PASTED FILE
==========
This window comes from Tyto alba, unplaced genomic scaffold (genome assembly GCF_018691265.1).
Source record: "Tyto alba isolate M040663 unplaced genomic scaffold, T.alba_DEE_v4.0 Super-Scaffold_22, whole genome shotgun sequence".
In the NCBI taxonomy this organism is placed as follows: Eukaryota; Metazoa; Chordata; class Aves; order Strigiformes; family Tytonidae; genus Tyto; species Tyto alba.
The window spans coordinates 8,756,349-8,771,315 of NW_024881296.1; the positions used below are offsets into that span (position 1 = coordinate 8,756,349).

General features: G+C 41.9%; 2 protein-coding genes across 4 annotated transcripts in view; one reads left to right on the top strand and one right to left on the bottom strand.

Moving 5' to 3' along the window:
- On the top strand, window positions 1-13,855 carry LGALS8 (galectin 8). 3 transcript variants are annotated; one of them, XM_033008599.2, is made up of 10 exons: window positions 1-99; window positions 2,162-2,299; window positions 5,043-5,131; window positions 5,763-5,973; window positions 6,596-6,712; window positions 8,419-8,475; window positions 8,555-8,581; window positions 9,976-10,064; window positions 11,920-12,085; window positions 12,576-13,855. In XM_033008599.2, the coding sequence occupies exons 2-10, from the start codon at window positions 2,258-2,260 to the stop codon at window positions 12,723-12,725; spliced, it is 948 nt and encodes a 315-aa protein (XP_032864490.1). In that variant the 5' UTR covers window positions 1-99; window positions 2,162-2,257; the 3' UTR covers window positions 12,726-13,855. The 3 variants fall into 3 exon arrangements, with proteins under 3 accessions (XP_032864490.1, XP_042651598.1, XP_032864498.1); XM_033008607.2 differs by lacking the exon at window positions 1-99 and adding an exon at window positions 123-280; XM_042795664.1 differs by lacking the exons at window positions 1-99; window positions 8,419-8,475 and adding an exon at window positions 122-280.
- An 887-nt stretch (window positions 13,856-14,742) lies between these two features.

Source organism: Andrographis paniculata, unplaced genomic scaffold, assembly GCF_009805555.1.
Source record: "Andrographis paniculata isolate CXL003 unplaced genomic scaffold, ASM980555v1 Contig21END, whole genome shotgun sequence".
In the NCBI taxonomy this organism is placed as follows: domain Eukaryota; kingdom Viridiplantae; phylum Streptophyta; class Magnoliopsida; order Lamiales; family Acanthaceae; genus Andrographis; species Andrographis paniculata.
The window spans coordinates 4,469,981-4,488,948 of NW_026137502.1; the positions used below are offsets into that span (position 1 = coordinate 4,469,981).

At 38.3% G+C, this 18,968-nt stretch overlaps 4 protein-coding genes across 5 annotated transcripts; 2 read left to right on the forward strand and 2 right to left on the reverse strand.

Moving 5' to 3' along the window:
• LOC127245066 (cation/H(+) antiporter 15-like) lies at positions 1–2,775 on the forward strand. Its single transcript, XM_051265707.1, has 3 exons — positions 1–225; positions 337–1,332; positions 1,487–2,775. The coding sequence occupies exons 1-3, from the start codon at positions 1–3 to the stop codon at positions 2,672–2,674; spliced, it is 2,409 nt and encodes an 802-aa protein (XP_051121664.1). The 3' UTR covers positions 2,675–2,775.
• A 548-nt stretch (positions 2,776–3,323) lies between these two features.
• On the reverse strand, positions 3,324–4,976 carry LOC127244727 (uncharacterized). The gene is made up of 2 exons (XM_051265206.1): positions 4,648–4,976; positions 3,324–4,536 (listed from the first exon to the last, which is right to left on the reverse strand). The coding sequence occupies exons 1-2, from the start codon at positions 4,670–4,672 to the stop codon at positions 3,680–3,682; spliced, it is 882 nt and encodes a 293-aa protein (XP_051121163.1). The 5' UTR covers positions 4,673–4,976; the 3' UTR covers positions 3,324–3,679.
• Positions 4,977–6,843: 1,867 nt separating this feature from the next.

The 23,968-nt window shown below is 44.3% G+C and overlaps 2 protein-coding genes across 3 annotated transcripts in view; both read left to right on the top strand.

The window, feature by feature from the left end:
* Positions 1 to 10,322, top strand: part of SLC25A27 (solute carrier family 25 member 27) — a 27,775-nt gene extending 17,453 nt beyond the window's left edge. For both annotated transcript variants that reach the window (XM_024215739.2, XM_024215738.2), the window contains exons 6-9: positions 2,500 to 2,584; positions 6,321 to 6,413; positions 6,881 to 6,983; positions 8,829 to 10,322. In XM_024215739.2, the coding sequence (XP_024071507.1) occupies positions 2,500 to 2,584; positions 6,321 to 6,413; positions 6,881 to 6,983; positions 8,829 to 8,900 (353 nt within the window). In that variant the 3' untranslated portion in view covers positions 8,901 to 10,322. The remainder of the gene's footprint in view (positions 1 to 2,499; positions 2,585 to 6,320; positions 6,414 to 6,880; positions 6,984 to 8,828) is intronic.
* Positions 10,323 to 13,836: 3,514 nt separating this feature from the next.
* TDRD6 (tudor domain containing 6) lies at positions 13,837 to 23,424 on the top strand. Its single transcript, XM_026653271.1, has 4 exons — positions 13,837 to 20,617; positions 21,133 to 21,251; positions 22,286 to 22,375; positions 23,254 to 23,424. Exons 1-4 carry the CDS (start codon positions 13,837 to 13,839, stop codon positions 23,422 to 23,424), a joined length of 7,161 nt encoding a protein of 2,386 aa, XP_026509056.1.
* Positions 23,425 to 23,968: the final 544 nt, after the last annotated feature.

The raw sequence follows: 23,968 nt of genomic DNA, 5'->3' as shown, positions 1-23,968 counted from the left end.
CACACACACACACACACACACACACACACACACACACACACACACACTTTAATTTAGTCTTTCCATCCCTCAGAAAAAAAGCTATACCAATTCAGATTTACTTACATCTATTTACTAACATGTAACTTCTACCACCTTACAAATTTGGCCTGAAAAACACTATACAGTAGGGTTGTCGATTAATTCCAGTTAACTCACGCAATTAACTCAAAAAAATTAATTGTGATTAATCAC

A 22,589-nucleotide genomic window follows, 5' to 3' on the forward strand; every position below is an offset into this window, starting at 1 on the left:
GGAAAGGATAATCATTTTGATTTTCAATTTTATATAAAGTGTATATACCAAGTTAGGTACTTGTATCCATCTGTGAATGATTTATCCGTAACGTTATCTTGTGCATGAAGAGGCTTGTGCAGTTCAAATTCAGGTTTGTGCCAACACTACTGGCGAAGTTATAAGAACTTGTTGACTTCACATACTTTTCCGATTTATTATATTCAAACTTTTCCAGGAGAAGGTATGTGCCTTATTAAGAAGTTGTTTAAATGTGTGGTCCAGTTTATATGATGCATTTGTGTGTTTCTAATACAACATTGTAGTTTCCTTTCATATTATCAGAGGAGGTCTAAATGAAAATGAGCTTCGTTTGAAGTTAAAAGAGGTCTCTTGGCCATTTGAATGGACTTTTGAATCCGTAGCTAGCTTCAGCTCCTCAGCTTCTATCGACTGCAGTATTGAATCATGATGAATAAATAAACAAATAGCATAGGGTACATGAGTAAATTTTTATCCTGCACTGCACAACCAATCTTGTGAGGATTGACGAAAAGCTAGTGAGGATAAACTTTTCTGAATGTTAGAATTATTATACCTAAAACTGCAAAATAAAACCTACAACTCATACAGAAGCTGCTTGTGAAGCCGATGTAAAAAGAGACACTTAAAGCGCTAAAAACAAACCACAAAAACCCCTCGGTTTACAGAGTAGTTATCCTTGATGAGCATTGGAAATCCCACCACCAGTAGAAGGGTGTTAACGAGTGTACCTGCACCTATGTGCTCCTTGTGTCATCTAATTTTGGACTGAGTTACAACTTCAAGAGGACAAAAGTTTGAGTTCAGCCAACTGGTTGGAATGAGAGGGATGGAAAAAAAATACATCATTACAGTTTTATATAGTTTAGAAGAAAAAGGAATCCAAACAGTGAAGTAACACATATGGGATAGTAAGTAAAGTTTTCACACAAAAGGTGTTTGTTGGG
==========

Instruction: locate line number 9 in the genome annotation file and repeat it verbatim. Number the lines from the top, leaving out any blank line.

Source organism: Andrographis paniculata, unplaced genomic scaffold, assembly GCF_009805555.1.